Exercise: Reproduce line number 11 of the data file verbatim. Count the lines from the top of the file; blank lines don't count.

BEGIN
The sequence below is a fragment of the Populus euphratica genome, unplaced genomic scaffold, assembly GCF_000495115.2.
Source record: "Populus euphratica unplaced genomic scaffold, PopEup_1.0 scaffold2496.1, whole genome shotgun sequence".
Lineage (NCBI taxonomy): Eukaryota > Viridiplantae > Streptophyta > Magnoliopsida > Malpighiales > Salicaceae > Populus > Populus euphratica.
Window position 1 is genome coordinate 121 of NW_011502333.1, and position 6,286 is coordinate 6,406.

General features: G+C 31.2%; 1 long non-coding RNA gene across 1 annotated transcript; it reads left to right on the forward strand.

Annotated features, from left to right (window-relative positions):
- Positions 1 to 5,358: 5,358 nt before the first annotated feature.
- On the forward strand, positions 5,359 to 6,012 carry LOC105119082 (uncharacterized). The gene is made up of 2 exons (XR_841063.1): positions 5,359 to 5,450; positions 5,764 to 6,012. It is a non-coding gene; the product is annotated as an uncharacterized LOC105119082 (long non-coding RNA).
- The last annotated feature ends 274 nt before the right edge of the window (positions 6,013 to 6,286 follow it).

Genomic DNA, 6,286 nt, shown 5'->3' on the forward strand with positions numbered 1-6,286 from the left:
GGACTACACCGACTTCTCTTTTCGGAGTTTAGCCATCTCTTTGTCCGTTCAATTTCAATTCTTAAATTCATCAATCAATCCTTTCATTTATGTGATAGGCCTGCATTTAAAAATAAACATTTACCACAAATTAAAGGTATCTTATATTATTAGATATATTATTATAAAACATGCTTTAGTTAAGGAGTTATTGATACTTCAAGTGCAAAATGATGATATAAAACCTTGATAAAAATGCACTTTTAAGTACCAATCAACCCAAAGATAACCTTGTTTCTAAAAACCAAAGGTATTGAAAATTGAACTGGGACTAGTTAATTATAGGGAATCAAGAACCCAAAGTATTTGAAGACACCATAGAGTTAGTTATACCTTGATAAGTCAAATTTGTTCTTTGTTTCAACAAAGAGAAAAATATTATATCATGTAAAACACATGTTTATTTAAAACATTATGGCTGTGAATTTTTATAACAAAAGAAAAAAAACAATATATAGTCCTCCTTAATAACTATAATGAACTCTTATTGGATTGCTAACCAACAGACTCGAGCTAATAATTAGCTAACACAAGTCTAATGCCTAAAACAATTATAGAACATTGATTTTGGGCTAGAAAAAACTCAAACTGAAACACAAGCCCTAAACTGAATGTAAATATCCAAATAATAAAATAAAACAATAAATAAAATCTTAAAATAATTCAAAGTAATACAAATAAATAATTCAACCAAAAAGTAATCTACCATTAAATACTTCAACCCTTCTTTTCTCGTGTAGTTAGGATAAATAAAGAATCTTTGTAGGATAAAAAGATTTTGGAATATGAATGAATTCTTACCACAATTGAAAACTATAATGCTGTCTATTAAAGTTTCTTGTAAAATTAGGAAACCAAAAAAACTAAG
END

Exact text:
GGACTACACCGACTTCTCTTTTCGGAGTTTAGCCATCTCTTTGTCCGTTCAATTTCAATTCTTAAATTCATCAATCAATCCTTTCATTTATGTGATAGGCCTGCATTTAAAAATAAACATTTACCACAAATTAAAGGTATCTTATATTATTAGATATATTATTATAAAACATGCTTTAGTTAAGGAGTTATTGATACTTCAAGTGCAAAATGATGATATAAAACCTTGATAAAAATGCACTTTTAAGTACCAATCAACCCAAAGATAACCTTGTTTCTAAAAACCAAAGGTATTGAAAATTGAACTGGGACTAGTTAATTATAGGGAATCAAGAACCCAAAGTATTTGAAGACACCATAGAGTTAGTTATACCTTGATAAGTCAAATTTGTTCTTTGTTTCAACAAAGAGAAAAATATTATATCATGTAAAACACATGTTTATTTAAAACATTATGGCTGTGAATTTTTATAACAAAAGAAAAAAAACAATATATAGTCCTCCTTAATAACTATAATGAACTCTTATTGGATTGCTAACCAACAGACTCGAGCTAATAATTAGCTAACACAAGTCTAATGCCTAAAACAATTATAGAACATTGATTTTGGGCTAGAAAAAACTCAAACTGAAACACAAGCCCTAAACTGAATGTAAATATCCAAATAATAAAATAAAACAATAAATAAAATCTTAAAATAATTCAAAGTAATACAAATAAATAATTCAACCAAAAAGTAATCTACCATTAAATACTTCAACCCTTCTTTTCTCGTGTAGTTAGGATAAATAAAGAATCTTTGTAGGATAAAAAGATTTTGGAATATGAATGAATTCTTACCACAATTGAAAACTATAATGCTGTCTATTAAAGTTTCTTGTAAAATTAGGAAACCAAAAAAACTAAG